Remembering Andy Townsend & his ill-fated Premiership Tactics Truck

Nostalgia
Commentator Andy Townsend before the Premier League match between Wolves and Aston Villa, November 2019.

It was the footballing equivalent of moving Coronation Street to the BBC, making Songs of Praise pay-per-view or simply executing Ant & Dec by firing squad.

Back in 2000, ITV shocked the nation by winning the rights for Premiership highlights and unceremoniously cancelling Match of the Day in the process.

There’s no downplaying the seismic nature of the news. Match of the Day was a cultural institution, with a theme tune hummable by the non-cave-dwelling population and a plethora of recognisable commentators and pundits.

Clearly, ITV had their work cut out to convince audiences of their suitability. Already finding themselves 1-0 down through the necessity of adverts, the station decided to embrace technology in order to steal a march on their rivals.

Regular pundit Terry Venables was given a ProZone board and told to educate the masses through the medium of squiggles from his electronic pen.

“I distinctly remember me and Macca (Paul McNamara, producer) raising eyebrows at it, we were concerned,” programme editor Tony Pastor told The Athletic in December 2021.

“But I know the thinking: Channel 4 had made a big splash by innovating around cricket, and there was a strong feeling that we needed our technical innovations to push on the coverage of football.”

Ultimately, apart from a banging title sequence, the show would end up being defined by another of its technological introductions.

Enter Andy Townsend and his Tactics Truck.

While many would have supported the concept of isolating Townsend in a little box away from the main action, the mere mention of the Tactics Truck is still liable to make a generation of football supporters shudder.

The concept was simple enough; supported by a team of computer geeks, the former Republic of Ireland international would sit inside a production truck at a Premiership ground, analysing the action before interviewing a player after the match.

In practice, it was farcical.

In the truck’s first outing, Middlesbrough defender Ugo Ehiogu was forced to sit and listen to Townsend saying things like: “I do feel in the first half you gave them a lot of room,” over footage of Ehiogu giving Arsenal’s attackers too much room.

To his eternal credit, Ehiogu resisted the temptation to grab Townsend by the collar and shove his head through one of the truck’s many television screens.

A few weeks later, enterprising staff at Chelsea began towing the truck away upon noticing it was illegally parked outside Stamford Bridge.

Townsend was on air at the time and could be heard swearing in protest. Unfortunately, no footage remains of the incident.

Indeed, no footage of the Tactics Truck existed anywhere until a clip of Townsend chatting to Aston Villa striker Dion Dublin appeared on YouTube in 2020.

After Villa had won 3-1 at Liverpool in September 2001, Dublin was lured into the truck while still wearing his training kit.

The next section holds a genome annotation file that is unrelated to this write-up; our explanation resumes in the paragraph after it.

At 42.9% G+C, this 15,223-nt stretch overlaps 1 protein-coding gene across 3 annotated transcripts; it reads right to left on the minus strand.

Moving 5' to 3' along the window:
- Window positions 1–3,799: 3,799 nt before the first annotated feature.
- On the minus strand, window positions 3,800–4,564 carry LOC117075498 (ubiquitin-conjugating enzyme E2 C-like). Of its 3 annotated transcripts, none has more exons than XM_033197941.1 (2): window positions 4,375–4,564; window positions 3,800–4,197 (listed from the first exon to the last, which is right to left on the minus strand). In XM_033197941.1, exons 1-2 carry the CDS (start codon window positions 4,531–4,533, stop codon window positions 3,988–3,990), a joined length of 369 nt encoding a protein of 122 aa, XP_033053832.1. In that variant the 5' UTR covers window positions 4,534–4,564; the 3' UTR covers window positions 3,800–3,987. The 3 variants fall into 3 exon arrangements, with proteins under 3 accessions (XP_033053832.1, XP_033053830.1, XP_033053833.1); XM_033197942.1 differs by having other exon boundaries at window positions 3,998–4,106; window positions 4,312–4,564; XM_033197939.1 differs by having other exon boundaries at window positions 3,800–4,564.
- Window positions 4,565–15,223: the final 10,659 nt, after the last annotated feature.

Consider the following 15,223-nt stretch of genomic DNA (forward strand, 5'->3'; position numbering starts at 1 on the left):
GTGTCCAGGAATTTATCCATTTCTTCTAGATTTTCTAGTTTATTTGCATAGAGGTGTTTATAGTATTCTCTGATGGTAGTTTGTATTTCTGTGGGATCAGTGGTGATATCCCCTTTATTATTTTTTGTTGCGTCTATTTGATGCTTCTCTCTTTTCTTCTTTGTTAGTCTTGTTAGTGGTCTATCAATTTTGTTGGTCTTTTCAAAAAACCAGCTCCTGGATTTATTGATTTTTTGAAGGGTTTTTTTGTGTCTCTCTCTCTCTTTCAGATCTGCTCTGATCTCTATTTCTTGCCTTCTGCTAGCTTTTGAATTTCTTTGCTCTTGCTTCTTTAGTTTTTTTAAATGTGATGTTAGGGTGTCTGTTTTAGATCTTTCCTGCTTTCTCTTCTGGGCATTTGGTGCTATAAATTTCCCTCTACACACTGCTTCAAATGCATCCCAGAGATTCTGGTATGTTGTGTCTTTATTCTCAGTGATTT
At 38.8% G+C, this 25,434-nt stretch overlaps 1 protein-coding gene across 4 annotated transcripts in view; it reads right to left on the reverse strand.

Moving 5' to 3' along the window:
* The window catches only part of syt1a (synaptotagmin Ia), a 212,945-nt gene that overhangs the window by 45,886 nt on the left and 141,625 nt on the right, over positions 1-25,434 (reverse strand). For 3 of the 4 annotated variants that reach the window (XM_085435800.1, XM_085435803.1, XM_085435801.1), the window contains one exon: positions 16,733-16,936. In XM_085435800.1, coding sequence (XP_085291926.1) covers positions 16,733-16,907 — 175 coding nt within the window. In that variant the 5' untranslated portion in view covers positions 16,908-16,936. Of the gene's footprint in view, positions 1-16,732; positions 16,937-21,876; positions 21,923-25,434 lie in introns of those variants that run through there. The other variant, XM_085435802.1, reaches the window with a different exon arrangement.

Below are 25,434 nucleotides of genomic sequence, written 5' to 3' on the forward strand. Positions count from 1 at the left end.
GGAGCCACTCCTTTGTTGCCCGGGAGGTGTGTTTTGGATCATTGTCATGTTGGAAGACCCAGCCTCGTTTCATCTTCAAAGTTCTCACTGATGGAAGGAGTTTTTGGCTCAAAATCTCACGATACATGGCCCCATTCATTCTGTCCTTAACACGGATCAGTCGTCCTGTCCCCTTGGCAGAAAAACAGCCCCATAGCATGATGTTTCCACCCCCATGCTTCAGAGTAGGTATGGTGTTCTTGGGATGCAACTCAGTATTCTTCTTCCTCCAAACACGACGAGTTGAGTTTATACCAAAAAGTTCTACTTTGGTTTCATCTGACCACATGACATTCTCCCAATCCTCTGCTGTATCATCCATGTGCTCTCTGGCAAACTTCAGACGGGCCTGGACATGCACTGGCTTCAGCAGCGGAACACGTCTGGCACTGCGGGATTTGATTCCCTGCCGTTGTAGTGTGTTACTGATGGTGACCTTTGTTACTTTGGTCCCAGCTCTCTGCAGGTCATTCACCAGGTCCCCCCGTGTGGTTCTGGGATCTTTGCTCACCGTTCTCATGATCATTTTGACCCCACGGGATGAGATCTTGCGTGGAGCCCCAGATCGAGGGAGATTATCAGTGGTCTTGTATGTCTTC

The concept’s limitations quickly become apparent. With an interviewing technique more akin to a GCSE Media Studies student, Townsend achieved the impossible and made the viewer yearn for the incisive analysis of Robbie Earle.

Dublin easily navigates a string of soft questions, pausing to claim Steven Gerrard was unlucky to be dismissed for a tackle that’d carry a prison sentence today, before forgetting the name of Villa’s upcoming UEFA Cup opponents.

The dark surroundings, only illuminated by ‘The Premiership’ logo hovering in the background, contributed to the impression of accidentally walking into the Crimewatch studios rather than a light-entertainment programme.

In the most merciful of mercy killings, ITV quietly ditched the Tactics Truck before the clocks went back. By 2004, Match of the Day had re-acquired Premier League highlights and everybody breathed a sigh of relief.

“There wasn’t enough football, there could have been more,” Des Lynam recalled to The Athletic. “They were filling up what could have been football time with the Tactics Truck and ProZone. It was a bit of a mess really.” 

Quite. By the time ITV had realised their mistake and put the emphasis squarely on the football, the impression that crystalised was that the show was a failure.

The decision to air the initial programmes at 7pm, replacing Blind Date in the schedules, caused uproar against The Premiership – and made an enemy of Cilla Black in the process.

Upon reflection, the producers tried to change too much, too soon and failed to recognise how entrenched Match of the Day was within the British psyche.

As lead commentator Clive Tyldesley summarised: “We didn’t reinvent the wheel as much as put rollers on instead of wheels, and completely change the engine.”

Twenty years on, Townsend and his Tactics Truck remain notorious. Although, like the infamously bad film The Room, its inherent shitness does lend itself to enjoyment looking back.

By Michael Lee


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